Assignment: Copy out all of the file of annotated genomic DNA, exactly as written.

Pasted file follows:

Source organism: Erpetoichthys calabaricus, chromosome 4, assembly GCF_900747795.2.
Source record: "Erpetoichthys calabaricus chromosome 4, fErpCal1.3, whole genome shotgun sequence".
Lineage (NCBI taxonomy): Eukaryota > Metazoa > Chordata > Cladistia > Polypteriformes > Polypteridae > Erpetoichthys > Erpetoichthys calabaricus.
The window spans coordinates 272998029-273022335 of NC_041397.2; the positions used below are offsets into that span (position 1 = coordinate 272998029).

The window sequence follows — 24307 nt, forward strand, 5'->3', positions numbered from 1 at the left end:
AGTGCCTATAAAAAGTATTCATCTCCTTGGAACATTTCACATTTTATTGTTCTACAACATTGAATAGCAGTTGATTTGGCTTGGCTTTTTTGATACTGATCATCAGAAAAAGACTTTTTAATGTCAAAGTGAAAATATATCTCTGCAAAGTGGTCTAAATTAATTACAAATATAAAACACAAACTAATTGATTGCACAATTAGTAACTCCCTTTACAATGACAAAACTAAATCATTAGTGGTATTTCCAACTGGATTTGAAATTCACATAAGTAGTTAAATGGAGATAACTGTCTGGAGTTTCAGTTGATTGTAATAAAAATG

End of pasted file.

Source organism: Erpetoichthys calabaricus, chromosome 4, assembly GCF_900747795.2.
Source record: "Erpetoichthys calabaricus chromosome 4, fErpCal1.3, whole genome shotgun sequence".
Lineage (NCBI taxonomy): Eukaryota > Metazoa > Chordata > Cladistia > Polypteriformes > Polypteridae > Erpetoichthys > Erpetoichthys calabaricus.
The window spans coordinates 272998029-273022335 of NC_041397.2; the positions used below are offsets into that span (position 1 = coordinate 272998029).

The window sequence follows — 24307 nt, forward strand, 5'->3', positions numbered from 1 at the left end:
AGTGCCTATAAAAAGTATTCATCTCCTTGGAACATTTCACATTTTATTGTTCTACAACATTGAATAGCAGTTGATTTGGCTTGGCTTTTTTGATACTGATCATCAGAAAAAGACTTTTTAATGTCAAAGTGAAAATATATCTCTGCAAAGTGGTCTAAATTAATTACAAATATAAAACACAAACTAATTGATTGCACAATTAGTAACTCCCTTTACAATGACAAAACTAAATCATTAGTGGTATTTCCAACTGGATTTGAAATTCACATAAGTAGTTAAATGGAGATAACTGTCTGGAGTTTCAGTTGATTGTAATAAAAATG